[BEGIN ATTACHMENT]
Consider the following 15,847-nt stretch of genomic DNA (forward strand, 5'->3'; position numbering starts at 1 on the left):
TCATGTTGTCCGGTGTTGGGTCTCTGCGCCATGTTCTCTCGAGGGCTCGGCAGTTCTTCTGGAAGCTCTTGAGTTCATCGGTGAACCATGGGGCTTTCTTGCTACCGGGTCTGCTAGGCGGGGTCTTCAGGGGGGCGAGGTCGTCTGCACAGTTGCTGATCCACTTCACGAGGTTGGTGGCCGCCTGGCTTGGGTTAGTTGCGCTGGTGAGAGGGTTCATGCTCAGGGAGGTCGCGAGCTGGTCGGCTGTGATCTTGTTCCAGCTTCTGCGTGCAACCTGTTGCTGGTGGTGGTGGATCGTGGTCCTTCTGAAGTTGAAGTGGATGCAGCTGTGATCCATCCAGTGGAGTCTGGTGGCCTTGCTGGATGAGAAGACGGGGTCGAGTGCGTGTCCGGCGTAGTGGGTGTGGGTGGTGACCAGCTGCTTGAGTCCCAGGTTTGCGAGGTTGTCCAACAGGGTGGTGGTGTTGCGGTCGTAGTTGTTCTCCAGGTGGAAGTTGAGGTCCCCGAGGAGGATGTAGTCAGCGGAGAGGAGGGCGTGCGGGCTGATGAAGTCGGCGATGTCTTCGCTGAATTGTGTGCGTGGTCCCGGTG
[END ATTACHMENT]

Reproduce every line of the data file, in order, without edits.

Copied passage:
Consider the following 15,847-nt stretch of genomic DNA (forward strand, 5'->3'; position numbering starts at 1 on the left):
TCATGTTGTCCGGTGTTGGGTCTCTGCGCCATGTTCTCTCGAGGGCTCGGCAGTTCTTCTGGAAGCTCTTGAGTTCATCGGTGAACCATGGGGCTTTCTTGCTACCGGGTCTGCTAGGCGGGGTCTTCAGGGGGGCGAGGTCGTCTGCACAGTTGCTGATCCACTTCACGAGGTTGGTGGCCGCCTGGCTTGGGTTAGTTGCGCTGGTGAGAGGGTTCATGCTCAGGGAGGTCGCGAGCTGGTCGGCTGTGATCTTGTTCCAGCTTCTGCGTGCAACCTGTTGCTGGTGGTGGTGGATCGTGGTCCTTCTGAAGTTGAAGTGGATGCAGCTGTGATCCATCCAGTGGAGTCTGGTGGCCTTGCTGGATGAGAAGACGGGGTCGAGTGCGTGTCCGGCGTAGTGGGTGTGGGTGGTGACCAGCTGCTTGAGTCCCAGGTTTGCGAGGTTGTCCAACAGGGTGGTGGTGTTGCGGTCGTAGTTGTTCTCCAGGTGGAAGTTGAGGTCCCCGAGGAGGATGTAGTCAGCGGAGAGGAGGGCGTGCGGGCTGATGAAGTCGGCGATGTCTTCGCTGAATTGTGTGCGTGGTCCCGGTG